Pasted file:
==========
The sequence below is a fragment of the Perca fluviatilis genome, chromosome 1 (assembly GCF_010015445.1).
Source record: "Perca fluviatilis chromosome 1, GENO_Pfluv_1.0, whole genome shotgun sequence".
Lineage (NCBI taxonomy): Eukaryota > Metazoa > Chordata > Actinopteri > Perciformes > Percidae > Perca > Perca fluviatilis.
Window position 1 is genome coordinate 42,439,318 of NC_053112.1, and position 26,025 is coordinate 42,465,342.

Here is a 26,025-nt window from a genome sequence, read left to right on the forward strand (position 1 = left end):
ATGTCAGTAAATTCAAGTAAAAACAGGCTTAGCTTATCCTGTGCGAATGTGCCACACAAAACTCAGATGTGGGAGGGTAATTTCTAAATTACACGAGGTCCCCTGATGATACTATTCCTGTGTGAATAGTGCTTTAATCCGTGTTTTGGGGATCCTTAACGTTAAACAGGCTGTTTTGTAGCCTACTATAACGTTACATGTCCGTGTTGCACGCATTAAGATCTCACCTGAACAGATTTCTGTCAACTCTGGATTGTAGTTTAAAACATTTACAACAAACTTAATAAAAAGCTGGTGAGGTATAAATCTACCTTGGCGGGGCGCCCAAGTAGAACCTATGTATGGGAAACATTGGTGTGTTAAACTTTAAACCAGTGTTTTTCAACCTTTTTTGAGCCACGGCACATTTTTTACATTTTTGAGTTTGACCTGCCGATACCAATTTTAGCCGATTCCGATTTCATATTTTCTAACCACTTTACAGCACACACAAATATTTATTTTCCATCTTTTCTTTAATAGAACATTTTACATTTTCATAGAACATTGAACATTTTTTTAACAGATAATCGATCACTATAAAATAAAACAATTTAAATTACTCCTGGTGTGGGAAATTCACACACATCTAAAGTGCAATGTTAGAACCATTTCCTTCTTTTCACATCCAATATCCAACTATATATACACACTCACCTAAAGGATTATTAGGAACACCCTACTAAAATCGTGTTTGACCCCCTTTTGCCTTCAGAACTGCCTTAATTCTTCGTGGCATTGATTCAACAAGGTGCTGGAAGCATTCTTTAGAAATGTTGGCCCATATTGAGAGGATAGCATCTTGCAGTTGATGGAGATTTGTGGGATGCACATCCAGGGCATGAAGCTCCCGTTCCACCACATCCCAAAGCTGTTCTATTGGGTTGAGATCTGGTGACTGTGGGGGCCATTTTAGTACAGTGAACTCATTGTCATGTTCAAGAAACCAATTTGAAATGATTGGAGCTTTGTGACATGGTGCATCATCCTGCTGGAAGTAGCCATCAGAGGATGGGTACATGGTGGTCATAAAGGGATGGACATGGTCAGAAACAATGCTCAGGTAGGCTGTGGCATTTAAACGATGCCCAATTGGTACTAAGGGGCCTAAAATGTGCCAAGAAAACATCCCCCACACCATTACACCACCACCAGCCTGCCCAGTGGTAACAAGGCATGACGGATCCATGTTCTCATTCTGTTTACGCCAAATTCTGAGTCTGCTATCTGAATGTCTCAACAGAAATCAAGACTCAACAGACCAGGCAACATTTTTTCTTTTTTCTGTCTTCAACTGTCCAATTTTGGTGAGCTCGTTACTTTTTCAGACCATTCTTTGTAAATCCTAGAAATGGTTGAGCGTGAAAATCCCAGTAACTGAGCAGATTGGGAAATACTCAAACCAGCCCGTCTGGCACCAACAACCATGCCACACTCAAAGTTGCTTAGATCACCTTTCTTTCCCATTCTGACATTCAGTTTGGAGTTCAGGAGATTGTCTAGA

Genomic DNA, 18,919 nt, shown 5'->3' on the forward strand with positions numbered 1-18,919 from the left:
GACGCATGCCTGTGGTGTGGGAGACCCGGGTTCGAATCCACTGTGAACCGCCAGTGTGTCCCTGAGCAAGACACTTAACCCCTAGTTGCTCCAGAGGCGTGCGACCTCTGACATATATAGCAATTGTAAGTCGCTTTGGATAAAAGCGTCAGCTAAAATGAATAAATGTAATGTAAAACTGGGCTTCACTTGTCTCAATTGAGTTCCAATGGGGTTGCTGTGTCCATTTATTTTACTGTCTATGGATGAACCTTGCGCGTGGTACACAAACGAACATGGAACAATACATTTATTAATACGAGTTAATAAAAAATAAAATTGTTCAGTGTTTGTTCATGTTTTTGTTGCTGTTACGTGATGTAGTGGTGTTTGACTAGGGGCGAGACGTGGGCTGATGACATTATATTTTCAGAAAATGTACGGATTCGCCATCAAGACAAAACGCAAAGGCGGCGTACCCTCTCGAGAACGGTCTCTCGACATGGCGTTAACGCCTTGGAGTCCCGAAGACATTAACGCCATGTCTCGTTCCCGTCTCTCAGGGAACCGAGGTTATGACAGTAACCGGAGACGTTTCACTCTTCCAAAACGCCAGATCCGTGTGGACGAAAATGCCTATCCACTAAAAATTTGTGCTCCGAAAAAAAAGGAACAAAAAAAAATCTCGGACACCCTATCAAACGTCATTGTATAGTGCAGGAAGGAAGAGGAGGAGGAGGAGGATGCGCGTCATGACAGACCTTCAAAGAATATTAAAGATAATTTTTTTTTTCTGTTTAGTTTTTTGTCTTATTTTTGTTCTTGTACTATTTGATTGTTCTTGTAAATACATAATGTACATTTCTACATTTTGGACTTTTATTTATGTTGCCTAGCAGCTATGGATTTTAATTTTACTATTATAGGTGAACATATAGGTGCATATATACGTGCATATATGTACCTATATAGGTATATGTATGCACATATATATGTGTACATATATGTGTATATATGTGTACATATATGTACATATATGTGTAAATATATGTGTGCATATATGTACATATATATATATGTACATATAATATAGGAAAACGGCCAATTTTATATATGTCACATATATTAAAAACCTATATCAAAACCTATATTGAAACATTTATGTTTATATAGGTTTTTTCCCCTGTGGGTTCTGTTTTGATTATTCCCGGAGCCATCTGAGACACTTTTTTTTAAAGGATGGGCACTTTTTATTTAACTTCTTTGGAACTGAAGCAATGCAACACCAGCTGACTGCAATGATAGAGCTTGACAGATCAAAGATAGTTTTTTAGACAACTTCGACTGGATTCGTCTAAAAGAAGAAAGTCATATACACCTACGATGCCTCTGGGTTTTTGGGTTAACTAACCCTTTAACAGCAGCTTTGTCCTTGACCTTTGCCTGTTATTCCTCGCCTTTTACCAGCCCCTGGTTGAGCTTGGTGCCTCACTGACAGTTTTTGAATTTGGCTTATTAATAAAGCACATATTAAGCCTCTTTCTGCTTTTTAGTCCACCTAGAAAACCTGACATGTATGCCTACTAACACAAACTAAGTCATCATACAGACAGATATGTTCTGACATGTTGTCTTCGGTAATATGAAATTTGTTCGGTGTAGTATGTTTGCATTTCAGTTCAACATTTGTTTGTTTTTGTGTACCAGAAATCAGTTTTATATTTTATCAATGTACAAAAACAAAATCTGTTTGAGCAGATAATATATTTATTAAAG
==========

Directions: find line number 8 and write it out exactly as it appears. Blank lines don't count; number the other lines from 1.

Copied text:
GACGCATGCCTGTGGTGTGGGAGACCCGGGTTCGAATCCACTGTGAACCGCCAGTGTGTCCCTGAGCAAGACACTTAACCCCTAGTTGCTCCAGAGGCGTGCGACCTCTGACATATATAGCAATTGTAAGTCGCTTTGGATAAAAGCGTCAGCTAAAATGAATAAATGTAATGTAAAACTGGGCTTCACTTGTCTCAATTGAGTTCCAATGGGGTTGCTGTGTCCATTTATTTTACTGTCTATGGATGAACCTTGCGCGTGGTACACAAACGAACATGGAACAATACATTTATTAATACGAGTTAATAAAAAATAAAATTGTTCAGTGTTTGTTCATGTTTTTGTTGCTGTTACGTGATGTAGTGGTGTTTGACTAGGGGCGAGACGTGGGCTGATGACATTATATTTTCAGAAAATGTACGGATTCGCCATCAAGACAAAACGCAAAGGCGGCGTACCCTCTCGAGAACGGTCTCTCGACATGGCGTTAACGCCTTGGAGTCCCGAAGACATTAACGCCATGTCTCGTTCCCGTCTCTCAGGGAACCGAGGTTATGACAGTAACCGGAGACGTTTCACTCTTCCAAAACGCCAGATCCGTGTGGACGAAAATGCCTATCCACTAAAAATTTGTGCTCCGAAAAAAAAGGAACAAAAAAAAATCTCGGACACCCTATCAAACGTCATTGTATAGTGCAGGAAGGAAGAGGAGGAGGAGGAGGATGCGCGTCATGACAGACCTTCAAAGAATATTAAAGATAATTTTTTTTTTCTGTTTAGTTTTTTGTCTTATTTTTGTTCTTGTACTATTTGATTGTTCTTGTAAATACATAATGTACATTTCTACATTTTGGACTTTTATTTATGTTGCCTAGCAGCTATGGATTTTAATTTTACTATTATAGGTGAACATATAGGTGCATATATACGTGCATATATGTACCTATATAGGTATATGTATGCACATATATATGTGTACATATATGTGTATATATGTGTACATATATGTACATATATGTGTAAATATATGTGTGCATATATGTACATATATATATATGTACATATAATATAGGAAAACGGCCAATTTTATATATGTCACATATATTAAAAACCTATATCAAAACCTATATTGAAACATTTATGTTTATATAGGTTTTTTCCCCTGTGGGTTCTGTTTTGATTATTCCCGGAGCCATCTGAGACACTTTTTTTTAAAGGATGGGCACTTTTTATTTAACTTCTTTGGAACTGAAGCAATGCAACACCAGCTGACTGCAATGATAGAGCTTGACAGATCAAAGATAGTTTTTTAGACAACTTCGACTGGATTCGTCTAAAAGAAGAAAGTCATATACACCTACGATGCCTCTGGGTTTTTGGGTTAACTAACCCTTTAACAGCAGCTTTGTCCTTGACCTTTGCCTGTTATTCCTCGCCTTTTACCAGCCCCTGGTTGAGCTTGGTGCCTCACTGACAGTTTTTGAATTTGGCTTATTAATAAAGCACATATTAAGCCTCTTTCTGCTTTTTAGTCCACCTAGAAAACCTGACATGTATGCCTACTAACACAAACTAAGTCATCATACAGACAGATATGTTCTGACATGTTGTCTTCGGTAATATGAAATTTGTTCGGTGTAGTATGTTTGCATTTCAGTTCAACATTTGTTTGTTTTTGTGTACCAGAAATCAGTTTTATATTTTATCAATGTACAAAAACAAAATCTGTTTGAGCAGATAATATATTTATTAAAG